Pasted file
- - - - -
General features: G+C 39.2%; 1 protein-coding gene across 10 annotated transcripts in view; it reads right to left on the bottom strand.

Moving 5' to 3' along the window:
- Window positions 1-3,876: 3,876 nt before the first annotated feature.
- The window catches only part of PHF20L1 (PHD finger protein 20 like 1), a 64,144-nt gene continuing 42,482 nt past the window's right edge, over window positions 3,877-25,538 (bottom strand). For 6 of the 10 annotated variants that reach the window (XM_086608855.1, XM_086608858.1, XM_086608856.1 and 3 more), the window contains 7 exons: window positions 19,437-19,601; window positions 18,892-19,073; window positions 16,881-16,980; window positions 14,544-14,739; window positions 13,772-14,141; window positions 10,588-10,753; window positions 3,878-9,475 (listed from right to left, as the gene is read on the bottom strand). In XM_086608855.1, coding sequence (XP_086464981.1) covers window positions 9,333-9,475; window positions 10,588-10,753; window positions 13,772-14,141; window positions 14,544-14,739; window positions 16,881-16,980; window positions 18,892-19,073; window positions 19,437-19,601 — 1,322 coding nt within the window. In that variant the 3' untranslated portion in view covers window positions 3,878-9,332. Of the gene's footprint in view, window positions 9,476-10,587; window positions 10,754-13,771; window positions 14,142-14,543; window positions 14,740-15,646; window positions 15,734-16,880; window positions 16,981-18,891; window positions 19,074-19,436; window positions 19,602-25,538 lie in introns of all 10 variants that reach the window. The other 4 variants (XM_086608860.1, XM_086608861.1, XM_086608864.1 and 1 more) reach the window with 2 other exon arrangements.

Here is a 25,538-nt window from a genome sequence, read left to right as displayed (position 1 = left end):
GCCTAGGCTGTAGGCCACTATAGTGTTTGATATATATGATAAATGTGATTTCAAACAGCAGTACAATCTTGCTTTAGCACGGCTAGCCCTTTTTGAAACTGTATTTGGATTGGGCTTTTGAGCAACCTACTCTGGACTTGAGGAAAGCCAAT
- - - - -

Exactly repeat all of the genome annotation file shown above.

General features: G+C 39.2%; 1 protein-coding gene across 10 annotated transcripts in view; it reads right to left on the bottom strand.

Moving 5' to 3' along the window:
- Window positions 1-3,876: 3,876 nt before the first annotated feature.
- The window catches only part of PHF20L1 (PHD finger protein 20 like 1), a 64,144-nt gene continuing 42,482 nt past the window's right edge, over window positions 3,877-25,538 (bottom strand). For 6 of the 10 annotated variants that reach the window (XM_086608855.1, XM_086608858.1, XM_086608856.1 and 3 more), the window contains 7 exons: window positions 19,437-19,601; window positions 18,892-19,073; window positions 16,881-16,980; window positions 14,544-14,739; window positions 13,772-14,141; window positions 10,588-10,753; window positions 3,878-9,475 (listed from right to left, as the gene is read on the bottom strand). In XM_086608855.1, coding sequence (XP_086464981.1) covers window positions 9,333-9,475; window positions 10,588-10,753; window positions 13,772-14,141; window positions 14,544-14,739; window positions 16,881-16,980; window positions 18,892-19,073; window positions 19,437-19,601 — 1,322 coding nt within the window. In that variant the 3' untranslated portion in view covers window positions 3,878-9,332. Of the gene's footprint in view, window positions 9,476-10,587; window positions 10,754-13,771; window positions 14,142-14,543; window positions 14,740-15,646; window positions 15,734-16,880; window positions 16,981-18,891; window positions 19,074-19,436; window positions 19,602-25,538 lie in introns of all 10 variants that reach the window. The other 4 variants (XM_086608860.1, XM_086608861.1, XM_086608864.1 and 1 more) reach the window with 2 other exon arrangements.

Here is a 25,538-nt window from a genome sequence, read left to right as displayed (position 1 = left end):
GCCTAGGCTGTAGGCCACTATAGTGTTTGATATATATGATAAATGTGATTTCAAACAGCAGTACAATCTTGCTTTAGCACGGCTAGCCCTTTTTGAAACTGTATTTGGATTGGGCTTTTGAGCAACCTACTCTGGACTTGAGGAAAGCCAAT